Are these 5 inflammatory foods affecting your health?
Your body's natural inflammatory response isn't always a bad thing. Our immune systems use this inflammatory response to fight off pathogens, viruses and bacteria. But when inflammation becomes chronic, it can cause damage to the body. If you're suffering from skin eruptions, bloating and puffiness, headaches, cholesterol imbalance and even diseases such as arthritis and heart disease, inflammation could be the culprit.
You may notice the symptoms inflammation causes, but that's really just the tip of the iceberg and it can often be difficult to work out exactly where inflammation is coming from. However foods that cause inflammation can be a major part of the problem, and by removing these foods from our diet we can start to reduce symptoms in the body, returning our bodies to a more balanced state.
So which foods should you avoid if you want to reduce inflammation? We've got 5 foods to consider.
A protein found not only in wheat but also other grains such as rye, gluten is responsible for holding bread together, and it's found in a whole range of baked goods. Whilst gluten isn't necessarily bad for you, most varieties of wheat can be hard for our bodies to digest. When we strip the nutrients from wheat to create white flour, things get even more taxing for our bodies. Bear in mind that starch and gluten are two very different things - starch is a carbohydrate compound which is found in most foods. Gluten-free foods which contain starch include rice, lentils, quinoa and potatoes. Nowadays, gluten-free bread and alternatives to your favourite foods can be found not only in health food stores but also in most supermarkets.
#2. Processed soya
We're not saying that soya is bad for you - on the contrary, it's high in protein and an excellent choice for vegetarians or vegans. However a lot of soya products are highly processed - look out for the tell-tale ingredient 'isolated soy' on your products. Soya products from some countries, such as the USA, will also contain genetically-modified soya. Many crops are sprayed with glyphosate-containing fertiliser which could be carcinogenic. Soya also contains phytic acid, a compound which is hard to digest, and it can make it more difficult for our bodies to absorb zinc, calcium, magnesium and iron. Phytoestrogens in soy can disrupt the endocrine system, affecting your body's hormonal functions.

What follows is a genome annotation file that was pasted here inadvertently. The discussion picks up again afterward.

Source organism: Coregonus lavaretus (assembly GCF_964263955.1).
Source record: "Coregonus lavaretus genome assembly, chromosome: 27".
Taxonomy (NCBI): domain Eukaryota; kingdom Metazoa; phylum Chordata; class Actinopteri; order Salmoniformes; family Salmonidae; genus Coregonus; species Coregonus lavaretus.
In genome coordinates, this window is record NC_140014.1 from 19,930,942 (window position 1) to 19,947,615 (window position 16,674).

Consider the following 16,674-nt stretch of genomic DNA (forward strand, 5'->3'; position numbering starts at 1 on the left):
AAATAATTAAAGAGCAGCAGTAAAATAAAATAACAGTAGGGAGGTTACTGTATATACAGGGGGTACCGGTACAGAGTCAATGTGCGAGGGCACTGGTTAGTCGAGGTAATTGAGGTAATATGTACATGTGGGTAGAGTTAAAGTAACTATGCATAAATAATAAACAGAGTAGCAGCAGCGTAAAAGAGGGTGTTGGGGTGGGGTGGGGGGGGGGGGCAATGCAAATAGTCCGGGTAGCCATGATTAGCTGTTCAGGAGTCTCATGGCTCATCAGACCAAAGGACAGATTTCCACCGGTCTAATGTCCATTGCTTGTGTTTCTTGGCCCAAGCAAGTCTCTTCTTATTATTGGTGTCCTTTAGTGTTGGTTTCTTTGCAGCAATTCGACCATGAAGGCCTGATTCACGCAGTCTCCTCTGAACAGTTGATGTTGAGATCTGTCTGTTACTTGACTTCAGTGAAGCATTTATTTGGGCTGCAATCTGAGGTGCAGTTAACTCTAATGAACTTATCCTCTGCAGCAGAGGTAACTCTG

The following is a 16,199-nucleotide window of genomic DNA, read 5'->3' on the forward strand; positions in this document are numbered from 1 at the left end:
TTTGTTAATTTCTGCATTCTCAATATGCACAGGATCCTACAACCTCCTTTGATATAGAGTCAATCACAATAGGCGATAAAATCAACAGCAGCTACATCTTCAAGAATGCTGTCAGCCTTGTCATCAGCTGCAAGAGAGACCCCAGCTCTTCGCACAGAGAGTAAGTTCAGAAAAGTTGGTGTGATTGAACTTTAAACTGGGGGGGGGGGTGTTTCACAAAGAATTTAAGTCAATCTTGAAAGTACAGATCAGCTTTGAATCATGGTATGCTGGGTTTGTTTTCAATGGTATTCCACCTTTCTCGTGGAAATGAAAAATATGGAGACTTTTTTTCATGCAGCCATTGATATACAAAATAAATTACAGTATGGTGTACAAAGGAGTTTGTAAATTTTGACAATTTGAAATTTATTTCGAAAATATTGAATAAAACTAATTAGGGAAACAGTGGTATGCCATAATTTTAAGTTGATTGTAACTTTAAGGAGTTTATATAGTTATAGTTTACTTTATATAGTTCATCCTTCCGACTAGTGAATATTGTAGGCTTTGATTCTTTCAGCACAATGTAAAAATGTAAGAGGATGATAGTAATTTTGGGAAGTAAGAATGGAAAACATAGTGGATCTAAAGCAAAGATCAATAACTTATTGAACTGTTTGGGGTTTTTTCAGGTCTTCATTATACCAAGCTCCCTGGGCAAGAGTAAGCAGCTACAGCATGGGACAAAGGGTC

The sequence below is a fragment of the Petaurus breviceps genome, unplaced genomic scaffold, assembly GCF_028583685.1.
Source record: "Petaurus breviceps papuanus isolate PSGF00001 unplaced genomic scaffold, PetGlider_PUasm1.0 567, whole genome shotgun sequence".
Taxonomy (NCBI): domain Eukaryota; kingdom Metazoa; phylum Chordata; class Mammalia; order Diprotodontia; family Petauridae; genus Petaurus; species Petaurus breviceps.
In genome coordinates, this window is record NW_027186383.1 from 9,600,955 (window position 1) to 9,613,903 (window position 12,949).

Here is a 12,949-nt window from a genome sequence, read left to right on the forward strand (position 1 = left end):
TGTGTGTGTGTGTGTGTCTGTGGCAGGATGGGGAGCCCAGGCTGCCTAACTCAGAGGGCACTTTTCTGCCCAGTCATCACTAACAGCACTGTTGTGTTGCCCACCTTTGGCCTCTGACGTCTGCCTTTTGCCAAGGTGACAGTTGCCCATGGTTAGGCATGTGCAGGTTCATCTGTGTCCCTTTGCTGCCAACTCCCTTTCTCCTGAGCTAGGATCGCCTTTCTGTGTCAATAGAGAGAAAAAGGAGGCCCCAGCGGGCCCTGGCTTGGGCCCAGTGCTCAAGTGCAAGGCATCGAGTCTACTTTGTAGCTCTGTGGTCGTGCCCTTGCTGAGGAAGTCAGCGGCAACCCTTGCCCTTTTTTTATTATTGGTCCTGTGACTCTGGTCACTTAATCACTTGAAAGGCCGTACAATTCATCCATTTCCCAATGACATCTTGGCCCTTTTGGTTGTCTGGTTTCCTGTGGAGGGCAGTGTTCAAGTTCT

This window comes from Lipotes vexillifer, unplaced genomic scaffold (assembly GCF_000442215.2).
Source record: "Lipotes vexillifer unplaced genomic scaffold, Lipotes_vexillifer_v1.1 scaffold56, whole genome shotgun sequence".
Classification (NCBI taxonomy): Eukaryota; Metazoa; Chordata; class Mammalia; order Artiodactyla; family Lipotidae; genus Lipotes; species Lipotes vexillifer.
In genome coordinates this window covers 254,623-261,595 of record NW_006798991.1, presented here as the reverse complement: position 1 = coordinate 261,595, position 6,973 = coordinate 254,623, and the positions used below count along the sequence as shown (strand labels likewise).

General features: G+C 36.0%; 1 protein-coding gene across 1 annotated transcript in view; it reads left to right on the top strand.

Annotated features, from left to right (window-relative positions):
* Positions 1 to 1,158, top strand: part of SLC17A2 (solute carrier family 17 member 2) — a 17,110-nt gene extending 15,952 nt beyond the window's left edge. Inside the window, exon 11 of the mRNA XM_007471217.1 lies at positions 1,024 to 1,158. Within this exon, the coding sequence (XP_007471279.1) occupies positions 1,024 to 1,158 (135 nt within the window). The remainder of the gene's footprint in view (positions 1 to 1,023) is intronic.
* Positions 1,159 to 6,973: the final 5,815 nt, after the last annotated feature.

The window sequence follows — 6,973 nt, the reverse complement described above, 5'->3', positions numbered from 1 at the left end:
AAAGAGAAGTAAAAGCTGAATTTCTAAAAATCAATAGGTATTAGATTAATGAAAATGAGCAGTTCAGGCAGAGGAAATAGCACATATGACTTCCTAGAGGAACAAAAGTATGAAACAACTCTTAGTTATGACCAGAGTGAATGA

Many of us struggle to break down the casein which cow's milk contains - it's also inflammatory for most people. With many animals raised on a diet which includes antibiotics and hormones, switching to dairy-free products such as almond or soy milk, yoghurt and cheese can help to reduce inflammation.
MSG, or monosodium glutamate, is used in many processed foods to add salty, 'umami' flavour. But MSG is also known to disrupt the nervous system (1) and it's not always clearly labelled. In fact, it can hide under names such as 'autolysed yeast', 'yeast extract', 'hydrolysed protein' or 'natural flavour'. Most packaged foods which come with a flavour sachet - such as instant ramen noodles - are likely to contain MSG.
#5. Processed and refined sugars
Processed and refined sugars have been stripped of their nutrition - they can deplete the body of nutrients and even accelerate the ageing process! Sugar causes inflammation which can lead to diabetes and weight gain - it's even been linked to cancer. It's not just sugar - any ingredients ending in 'ose' and other forms of sugar such as beet sugar, malt syrup, palm sugar and high-fructose corn syrup are all bad news. There's conflicting evidence about the long-term effects of artificial sweeteners on the body - so how can you satisfy your sweet tooth? Use natural sweeteners such as maple syrup, coconut sugar, coconut, raw honey, dried apricots and dates - these all have a number of health benefits for the body.
Reducing inflammation can drastically improve your health and decrease your risk of chronic illnesses such as diabetes and heart disease. Cutting these 5 foods out (or reducing your intake) whilst increasing your intake of fresh fruit and vegetables can help to prevent inflammatory response for a healthier body.
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